Something Delicious: TsuruTonTan Udon Noodle Brasserie in Hawaii
A warm, soothing bowl of udon: this is the comfort food I grew up with. Whether I was kicking a cold or fighting a stomach bug, nothing cured my ailments quite like a large, slurp-able serving of Japanese udon, a rich noodle soup where the thick wheat flour noodles are stars of the show.
Mentai Caviar Udon, one of the many udon variations offered at TsuruTonTan.
Lucky for me, I’ve spent most of my life in Hawaiʻi, where Japanese restaurants serving the classic Kitsune Udon are in near abundance. But what happens when a restaurant hailing from Japan and specializing in this iconic noodle dish sets up shop in Royal Hawaiian Center? Udon heaven!
On Wednesday evening, This Week Hawaii attended a special media preview of TsuruTonTan Udon Noodle Brasserie. This Japanese restaurant chain brings its udon expertise to its second US location (the first in New York City’s Union Square), along with fresh noodles, delicious seafood and meats, and insanely tasty broth that you need to sample to believe.
Located on the third level of Royal Hawaiian Center’s B Building, TsuruTonTan Udon Noodle Brasserie is housed in an elegant restaurant setting featuring ample seating, an open layout and intricate design details that immediately elevate your dining experience well before you dip your chopsticks into a bowl of udon.
The new restaurant sits 175 people and features an intimate private room that accommodates 12 people. The private room is available on a first-come, first-served basis.
Upon entering the restaurant, we were greeted with a refreshing Mai Tai and a peek at the TsuruTonTan menu. For a chain specializing in udon, I was surprised to find the menu extensive, with offerings including inventive sushi rolls and hearty appetizers. We began the tasting with a trio of popular starters including Hamachi Carpaccio, Salmon Snow Crab Roll and Grilled Duck.
Cheers to finally finding udon heaven!
Hamachi Carpaccio: Thinly sliced Japanese yellowtail topped with avocado puree, grated daikon, yuzu peel and micro cilantro. Dressed with ponzu sauce.
Salmon Snow Crab Roll (and one of my personal favorites of the night): Snow crab and avocado sushi roll topped with seared salmon, taberu rayu (crunchy garlic chili oil) and dill.
Grilled Duck: Grilled slices of duck breast marinated in house white soy sauce. Accompanied with a watercress salad, wasabi and a slice of lime.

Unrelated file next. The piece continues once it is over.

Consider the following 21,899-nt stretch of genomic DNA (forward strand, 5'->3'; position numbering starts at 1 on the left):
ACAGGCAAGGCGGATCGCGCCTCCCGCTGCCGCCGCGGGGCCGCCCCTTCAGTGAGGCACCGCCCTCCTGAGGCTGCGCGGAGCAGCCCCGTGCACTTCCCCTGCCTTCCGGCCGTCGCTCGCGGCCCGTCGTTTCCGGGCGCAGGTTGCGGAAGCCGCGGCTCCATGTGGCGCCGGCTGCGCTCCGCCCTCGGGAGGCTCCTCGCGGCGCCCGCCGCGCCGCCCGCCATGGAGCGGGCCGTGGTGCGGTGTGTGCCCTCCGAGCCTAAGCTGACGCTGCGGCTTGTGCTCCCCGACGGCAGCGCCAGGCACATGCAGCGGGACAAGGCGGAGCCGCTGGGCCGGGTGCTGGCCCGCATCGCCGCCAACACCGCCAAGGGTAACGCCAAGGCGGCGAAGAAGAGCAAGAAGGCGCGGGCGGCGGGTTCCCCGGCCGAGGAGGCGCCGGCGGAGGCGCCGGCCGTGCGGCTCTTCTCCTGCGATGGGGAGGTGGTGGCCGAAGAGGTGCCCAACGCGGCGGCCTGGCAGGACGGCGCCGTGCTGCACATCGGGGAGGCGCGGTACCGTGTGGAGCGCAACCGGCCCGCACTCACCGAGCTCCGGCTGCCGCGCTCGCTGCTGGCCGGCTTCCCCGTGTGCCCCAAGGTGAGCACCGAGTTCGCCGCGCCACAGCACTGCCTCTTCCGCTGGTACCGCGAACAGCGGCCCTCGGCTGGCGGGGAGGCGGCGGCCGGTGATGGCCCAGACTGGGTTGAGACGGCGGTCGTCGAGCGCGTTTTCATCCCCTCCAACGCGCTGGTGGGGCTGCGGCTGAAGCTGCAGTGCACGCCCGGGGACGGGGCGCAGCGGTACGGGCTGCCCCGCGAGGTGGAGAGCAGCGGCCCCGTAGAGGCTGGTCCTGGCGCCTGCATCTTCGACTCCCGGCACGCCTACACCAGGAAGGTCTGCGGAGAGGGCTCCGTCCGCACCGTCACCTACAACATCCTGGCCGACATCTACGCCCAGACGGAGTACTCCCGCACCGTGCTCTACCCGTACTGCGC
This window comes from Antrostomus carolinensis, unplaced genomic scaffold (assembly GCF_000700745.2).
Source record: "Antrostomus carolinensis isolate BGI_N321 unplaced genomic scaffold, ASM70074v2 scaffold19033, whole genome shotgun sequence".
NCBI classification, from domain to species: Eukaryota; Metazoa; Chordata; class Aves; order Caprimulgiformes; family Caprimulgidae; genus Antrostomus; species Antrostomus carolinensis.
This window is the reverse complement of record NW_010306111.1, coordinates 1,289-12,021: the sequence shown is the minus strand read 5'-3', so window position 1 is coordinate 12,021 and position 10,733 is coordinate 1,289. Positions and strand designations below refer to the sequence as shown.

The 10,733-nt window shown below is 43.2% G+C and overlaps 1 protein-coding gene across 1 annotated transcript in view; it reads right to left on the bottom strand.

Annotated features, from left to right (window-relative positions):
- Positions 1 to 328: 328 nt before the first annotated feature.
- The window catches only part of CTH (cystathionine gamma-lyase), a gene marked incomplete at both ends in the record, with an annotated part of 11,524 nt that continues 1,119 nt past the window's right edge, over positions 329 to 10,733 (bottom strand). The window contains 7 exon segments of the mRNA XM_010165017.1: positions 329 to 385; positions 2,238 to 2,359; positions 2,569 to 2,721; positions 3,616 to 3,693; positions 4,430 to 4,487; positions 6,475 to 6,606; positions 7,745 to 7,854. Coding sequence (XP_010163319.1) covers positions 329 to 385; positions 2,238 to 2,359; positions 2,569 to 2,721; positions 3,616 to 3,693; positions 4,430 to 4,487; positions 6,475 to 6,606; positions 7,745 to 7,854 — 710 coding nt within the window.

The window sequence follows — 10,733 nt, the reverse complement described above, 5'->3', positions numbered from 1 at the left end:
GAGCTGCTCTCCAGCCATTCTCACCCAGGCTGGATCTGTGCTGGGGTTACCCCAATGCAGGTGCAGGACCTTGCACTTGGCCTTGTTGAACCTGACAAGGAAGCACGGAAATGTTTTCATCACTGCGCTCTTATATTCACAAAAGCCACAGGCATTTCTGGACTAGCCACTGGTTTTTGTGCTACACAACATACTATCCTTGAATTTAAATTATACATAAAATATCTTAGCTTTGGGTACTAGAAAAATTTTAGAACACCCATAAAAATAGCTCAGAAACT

The appetizers were delicious, creative, and very filling. I was surprised by how tender the Grilled Duck was! My favorite, however, was the Salmon Snow Crab Roll—I would’ve been happy just eating the roll for dinner!
But of course, we’re here to eat udon! And eat udon we did—TsuruTonTan proceeded to delight our taste buds (and bellies) with hearty samples of four specialty udon variations, including Uni, Ahi Poke, Beef and Truffle Crème with Snow Crab and Mushroom. By the time we were served the traditional Beef Udon, I was stuffed! But this was some of the most delightful, inventive udon I’d ever sampled, and so, chopsticks in hand, I soldiered on.
Throughout the sampling, TsuruTonTan chefs continued to present previews of some of their most popular dishes, including:
Ahi Poke Udon
TsuruTonTan Curry Deluxe
Following the tasting, we enjoyed an exclusive tour of the restaurant, where we were privy to TsuruTonTan’s smart and attentive design choices. Take, for instance, the materials draped over the walls. The distinctive vintage denim hails from Japan, and represents sheets of udon drying. Similarly, the cream ropes intertwined in delicate patterns represent the process of cooking and boiling the noodles.
Some of the unique tapestries that decorate the walls of TsuruTonTan.
During the tour, we learned about the sophisticated cooking process that goes into making a single bowl of TsuruTonTan udon. In order to bring Japan’s authentic broth and noodles to Hawaiʻi, the individuals behind TsuruTonTan introduced special water filters to ensure the freshness of the udon noodles, which are aged overnight and made in-house daily using an evolving blend of flour (also imported directly from Japan). The blend is reevaluated every six months, as the flour itself evolves overtime and thereby alters the flavor of the noodles. This type of attention to detail is what sets TsuruTonTan apart from Japanese restaurants across the state, and will surely make this new Hawaiʻi endeavor a successful one.
The iconic word wall at TsuruTonTan. When you visit the restaurant, see if you can spot the words hidden in this puzzle!
TsuruTonTan Udon Noodle Brasserie opened its doors to the public on Thursday, June 14 (soft opening). For now, the udon experts will only be open for dinner, 5-9 p.m., but stay tuned for updated hours and other expanded offerings! For location and information: (808) 888-8559, tsurutontan.com/hawaii.
Happy adventuring (and eating)!